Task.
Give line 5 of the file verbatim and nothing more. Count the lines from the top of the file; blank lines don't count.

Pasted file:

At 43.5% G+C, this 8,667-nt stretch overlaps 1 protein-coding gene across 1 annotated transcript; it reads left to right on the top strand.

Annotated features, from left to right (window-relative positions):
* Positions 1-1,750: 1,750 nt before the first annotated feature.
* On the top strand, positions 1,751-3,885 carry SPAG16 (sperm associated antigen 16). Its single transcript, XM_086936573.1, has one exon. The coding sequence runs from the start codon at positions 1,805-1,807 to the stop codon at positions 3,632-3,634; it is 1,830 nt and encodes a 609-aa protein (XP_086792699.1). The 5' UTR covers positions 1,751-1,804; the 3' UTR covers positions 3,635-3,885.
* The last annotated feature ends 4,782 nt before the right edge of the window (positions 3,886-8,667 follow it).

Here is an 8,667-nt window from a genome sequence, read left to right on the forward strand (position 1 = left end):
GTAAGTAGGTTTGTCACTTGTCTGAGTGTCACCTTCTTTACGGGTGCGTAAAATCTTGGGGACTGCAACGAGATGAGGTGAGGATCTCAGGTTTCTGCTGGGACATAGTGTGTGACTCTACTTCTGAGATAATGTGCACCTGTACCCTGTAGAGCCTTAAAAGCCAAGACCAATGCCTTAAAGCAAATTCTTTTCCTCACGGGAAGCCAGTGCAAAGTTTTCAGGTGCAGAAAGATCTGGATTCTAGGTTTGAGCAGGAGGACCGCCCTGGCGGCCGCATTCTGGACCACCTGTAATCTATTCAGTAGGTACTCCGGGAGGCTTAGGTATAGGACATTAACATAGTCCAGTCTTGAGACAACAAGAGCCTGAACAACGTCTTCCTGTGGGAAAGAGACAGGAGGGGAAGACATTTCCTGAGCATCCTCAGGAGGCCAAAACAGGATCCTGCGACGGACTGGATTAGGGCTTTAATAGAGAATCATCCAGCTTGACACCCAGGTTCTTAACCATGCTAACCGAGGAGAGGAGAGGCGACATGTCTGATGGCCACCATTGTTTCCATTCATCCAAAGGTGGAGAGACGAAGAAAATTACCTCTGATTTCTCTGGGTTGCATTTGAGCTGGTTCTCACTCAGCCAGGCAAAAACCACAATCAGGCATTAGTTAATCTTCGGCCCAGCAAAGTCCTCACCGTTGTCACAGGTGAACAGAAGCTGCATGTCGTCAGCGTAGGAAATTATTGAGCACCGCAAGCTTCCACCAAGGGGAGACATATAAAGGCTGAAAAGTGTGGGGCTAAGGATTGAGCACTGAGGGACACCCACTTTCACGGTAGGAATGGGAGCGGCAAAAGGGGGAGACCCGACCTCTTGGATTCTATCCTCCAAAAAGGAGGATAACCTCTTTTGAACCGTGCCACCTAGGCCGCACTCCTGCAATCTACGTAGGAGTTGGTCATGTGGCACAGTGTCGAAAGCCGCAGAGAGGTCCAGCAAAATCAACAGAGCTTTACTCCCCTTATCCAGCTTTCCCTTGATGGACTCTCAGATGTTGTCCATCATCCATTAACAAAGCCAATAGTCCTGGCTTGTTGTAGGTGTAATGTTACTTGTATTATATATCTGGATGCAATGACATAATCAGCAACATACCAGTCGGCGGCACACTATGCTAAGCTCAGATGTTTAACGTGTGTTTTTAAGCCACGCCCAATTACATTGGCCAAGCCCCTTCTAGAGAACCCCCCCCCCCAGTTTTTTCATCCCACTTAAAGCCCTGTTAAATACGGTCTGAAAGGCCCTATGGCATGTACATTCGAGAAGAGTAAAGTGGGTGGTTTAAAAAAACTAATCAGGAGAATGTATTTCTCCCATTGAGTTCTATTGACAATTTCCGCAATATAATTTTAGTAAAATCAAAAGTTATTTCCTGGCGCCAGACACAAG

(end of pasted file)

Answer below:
* The last annotated feature ends 4,782 nt before the right edge of the window (positions 3,886-8,667 follow it).